Ms. Norrell, 49, and her husband launched Mallory’s Heart, which does mission work in El Salvador, after their daughter died in a traffic accident more than two years ago.
Ms. Norrell grew up with a brother and sister in Canton. Her mother was a school teacher, while her dad owned an Ace Hardware Store.
She got married at 19 and enrolled in Tyler Junior College, where she earned an associate’s degree in business. She went on to earn her bachelor’s and then master’s degrees in business education from East Texas State University, now known as the University of Texas A&M at Commerce.
From 1984 to 1986, Ms. Norrell taught business classes at Edgewood High School before becoming a stay-at-home mother for the next five years.
She then helped a Canton church launch Victory Christian School, for which she served as administrator for the next 14 years.
She left the school to join her husband, Gary, at Ace Hardware, which they had purchased from her father in 2002.
“It was a whole lot different than education!” Ms. Norrell joked about the transition to the hardware store. “Someone asked me why I would trade children for retail.”
“After Mallory died, Gary and I founded Mallory’s Heart Foundation,” Ms Norrell said. “It is a foundation that primarily does ministry and work in El Salvador.”
Mallory Norrell was a Baylor University senior majoring in photography, according to mallorysheart.com.
“While attending Victory Christian School in first grade she wrote a paragraph expressing her desire to be a missionary when she grew up,” the site states.
Her first mission trip was to Peru with Teen Mania at age 15. In 2006 and 2007 she traveled to El Salvador and found her passion for helping the people of Central America. She planned to start a missionary operation there upon college graduation.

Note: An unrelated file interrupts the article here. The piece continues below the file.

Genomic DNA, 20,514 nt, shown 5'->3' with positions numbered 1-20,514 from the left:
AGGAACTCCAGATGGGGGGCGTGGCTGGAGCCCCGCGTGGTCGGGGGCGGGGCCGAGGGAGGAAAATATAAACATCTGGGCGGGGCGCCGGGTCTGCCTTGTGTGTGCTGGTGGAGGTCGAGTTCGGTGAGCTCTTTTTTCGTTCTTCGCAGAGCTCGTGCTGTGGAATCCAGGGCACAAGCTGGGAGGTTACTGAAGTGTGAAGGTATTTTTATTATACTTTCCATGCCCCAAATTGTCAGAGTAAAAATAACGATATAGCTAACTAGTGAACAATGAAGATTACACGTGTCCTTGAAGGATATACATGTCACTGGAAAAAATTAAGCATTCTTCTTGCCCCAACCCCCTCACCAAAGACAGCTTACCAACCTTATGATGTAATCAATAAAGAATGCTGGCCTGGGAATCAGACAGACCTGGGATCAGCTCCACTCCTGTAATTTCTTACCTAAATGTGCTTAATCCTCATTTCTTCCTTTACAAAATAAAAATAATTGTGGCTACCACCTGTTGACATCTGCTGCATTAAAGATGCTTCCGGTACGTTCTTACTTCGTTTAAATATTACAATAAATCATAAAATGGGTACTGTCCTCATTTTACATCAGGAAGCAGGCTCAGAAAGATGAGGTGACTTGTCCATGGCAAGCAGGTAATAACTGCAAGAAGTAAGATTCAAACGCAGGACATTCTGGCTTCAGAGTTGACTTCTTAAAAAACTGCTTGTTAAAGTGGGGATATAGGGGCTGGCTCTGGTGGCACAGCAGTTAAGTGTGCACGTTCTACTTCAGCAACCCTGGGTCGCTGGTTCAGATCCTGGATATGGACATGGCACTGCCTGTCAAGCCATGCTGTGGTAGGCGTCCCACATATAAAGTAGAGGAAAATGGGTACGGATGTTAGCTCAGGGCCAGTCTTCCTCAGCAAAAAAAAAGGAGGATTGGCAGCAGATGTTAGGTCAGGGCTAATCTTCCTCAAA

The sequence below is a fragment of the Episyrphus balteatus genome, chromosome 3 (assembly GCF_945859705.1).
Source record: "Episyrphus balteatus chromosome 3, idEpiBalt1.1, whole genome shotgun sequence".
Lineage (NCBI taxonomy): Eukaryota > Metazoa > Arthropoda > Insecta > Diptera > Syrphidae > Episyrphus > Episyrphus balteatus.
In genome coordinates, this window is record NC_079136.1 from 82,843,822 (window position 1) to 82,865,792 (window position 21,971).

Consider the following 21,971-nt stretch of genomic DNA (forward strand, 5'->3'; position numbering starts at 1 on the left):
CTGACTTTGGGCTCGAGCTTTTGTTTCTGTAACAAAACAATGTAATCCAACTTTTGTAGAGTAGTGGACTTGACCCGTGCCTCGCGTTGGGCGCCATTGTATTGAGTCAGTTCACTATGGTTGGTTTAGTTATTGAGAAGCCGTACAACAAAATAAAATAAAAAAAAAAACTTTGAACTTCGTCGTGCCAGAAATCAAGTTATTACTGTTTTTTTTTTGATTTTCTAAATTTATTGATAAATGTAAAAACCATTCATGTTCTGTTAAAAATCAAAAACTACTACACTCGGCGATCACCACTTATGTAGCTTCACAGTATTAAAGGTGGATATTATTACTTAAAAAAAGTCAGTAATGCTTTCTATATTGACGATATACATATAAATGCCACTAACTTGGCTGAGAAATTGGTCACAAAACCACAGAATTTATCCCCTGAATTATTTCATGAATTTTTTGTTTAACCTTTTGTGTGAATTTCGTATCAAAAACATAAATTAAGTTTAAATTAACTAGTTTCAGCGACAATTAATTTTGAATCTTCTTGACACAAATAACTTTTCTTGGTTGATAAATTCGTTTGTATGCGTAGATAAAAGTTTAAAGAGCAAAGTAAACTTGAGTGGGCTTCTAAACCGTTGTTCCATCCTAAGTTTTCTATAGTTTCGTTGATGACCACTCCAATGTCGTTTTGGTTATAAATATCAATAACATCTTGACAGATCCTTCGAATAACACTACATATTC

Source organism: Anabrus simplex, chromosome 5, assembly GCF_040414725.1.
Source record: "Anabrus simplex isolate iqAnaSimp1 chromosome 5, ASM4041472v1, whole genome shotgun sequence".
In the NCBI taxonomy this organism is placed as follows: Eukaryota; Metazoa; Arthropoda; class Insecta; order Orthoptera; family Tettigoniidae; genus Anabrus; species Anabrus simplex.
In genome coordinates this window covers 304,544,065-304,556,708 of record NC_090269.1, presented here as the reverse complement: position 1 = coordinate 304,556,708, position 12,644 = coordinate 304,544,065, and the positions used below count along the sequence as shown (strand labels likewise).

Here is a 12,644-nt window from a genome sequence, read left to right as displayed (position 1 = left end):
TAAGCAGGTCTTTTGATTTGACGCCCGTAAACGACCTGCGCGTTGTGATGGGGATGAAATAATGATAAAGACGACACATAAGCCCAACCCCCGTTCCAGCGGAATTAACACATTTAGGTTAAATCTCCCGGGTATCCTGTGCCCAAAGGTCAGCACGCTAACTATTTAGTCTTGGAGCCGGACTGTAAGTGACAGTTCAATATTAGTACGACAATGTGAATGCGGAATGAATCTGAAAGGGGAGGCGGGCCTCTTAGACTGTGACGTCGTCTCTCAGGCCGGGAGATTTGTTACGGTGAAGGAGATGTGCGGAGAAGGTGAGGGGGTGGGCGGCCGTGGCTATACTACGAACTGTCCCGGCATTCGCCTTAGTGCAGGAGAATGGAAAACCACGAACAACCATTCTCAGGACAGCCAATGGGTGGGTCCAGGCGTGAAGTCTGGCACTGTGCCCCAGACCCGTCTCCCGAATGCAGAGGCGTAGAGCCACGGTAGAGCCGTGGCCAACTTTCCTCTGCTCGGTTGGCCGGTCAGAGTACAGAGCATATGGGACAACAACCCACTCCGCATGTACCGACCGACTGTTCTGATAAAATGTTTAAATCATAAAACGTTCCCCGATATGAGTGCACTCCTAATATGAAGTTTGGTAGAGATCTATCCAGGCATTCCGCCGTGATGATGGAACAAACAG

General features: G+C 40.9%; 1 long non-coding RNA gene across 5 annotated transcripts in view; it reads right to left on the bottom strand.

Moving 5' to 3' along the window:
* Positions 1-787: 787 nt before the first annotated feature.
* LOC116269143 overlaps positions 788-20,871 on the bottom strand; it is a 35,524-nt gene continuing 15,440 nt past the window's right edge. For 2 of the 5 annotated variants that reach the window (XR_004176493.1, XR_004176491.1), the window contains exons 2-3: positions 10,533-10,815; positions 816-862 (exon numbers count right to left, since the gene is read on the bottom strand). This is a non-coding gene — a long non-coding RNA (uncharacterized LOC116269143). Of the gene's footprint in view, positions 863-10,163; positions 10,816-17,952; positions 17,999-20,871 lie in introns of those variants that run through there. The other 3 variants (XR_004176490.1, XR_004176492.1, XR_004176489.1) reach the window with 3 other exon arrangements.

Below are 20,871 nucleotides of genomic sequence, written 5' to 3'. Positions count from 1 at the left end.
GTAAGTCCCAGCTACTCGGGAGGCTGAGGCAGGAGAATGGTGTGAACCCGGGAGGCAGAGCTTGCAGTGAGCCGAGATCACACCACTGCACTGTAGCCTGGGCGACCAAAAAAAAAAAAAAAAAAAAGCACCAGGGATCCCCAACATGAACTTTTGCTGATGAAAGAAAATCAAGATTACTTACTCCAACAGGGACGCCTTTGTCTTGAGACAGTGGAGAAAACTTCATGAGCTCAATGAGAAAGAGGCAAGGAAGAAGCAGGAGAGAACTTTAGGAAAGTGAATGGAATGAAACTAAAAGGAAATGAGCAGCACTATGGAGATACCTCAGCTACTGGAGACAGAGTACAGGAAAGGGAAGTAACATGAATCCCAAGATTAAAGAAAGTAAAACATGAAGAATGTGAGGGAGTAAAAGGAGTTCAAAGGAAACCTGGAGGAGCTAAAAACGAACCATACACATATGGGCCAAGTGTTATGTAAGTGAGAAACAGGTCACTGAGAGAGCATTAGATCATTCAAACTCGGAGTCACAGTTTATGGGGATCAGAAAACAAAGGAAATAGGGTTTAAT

Today, the foundation her parents established in her name strives to improve quality of life for El Salvador residents.
“Our motto is: ‘We build. We feed. We education,” Ms. Norrell said. “That was her vision.
“We founded Mallory’s Heart to carry on her vision.”
Last year, the couple sold the hardware store and opened The Registry, a store for brides and expecting mothers to register for gifts for their showers. The couple travels out of town to secure items for their shop.
“We’re trying to bring people back to shop locally in Canton,” Mrs. Norrell said. “My favorite part is the people I get to work with, the young moms, the brides and the local customer.”
When she is not working, she is involved in the local Lions Club and serves as the Women’s League of Canton president. She also is involved in her church.
“I like to spend free time with girlfriends,” she said. “I like to shop. That’s about it.”
Most subjects for this column come from business cards randomly pulled from a briefcase. Send cards to Managing Editor Brian Pearson, 410 W. Erwin St., Tyler, Texas, 75702.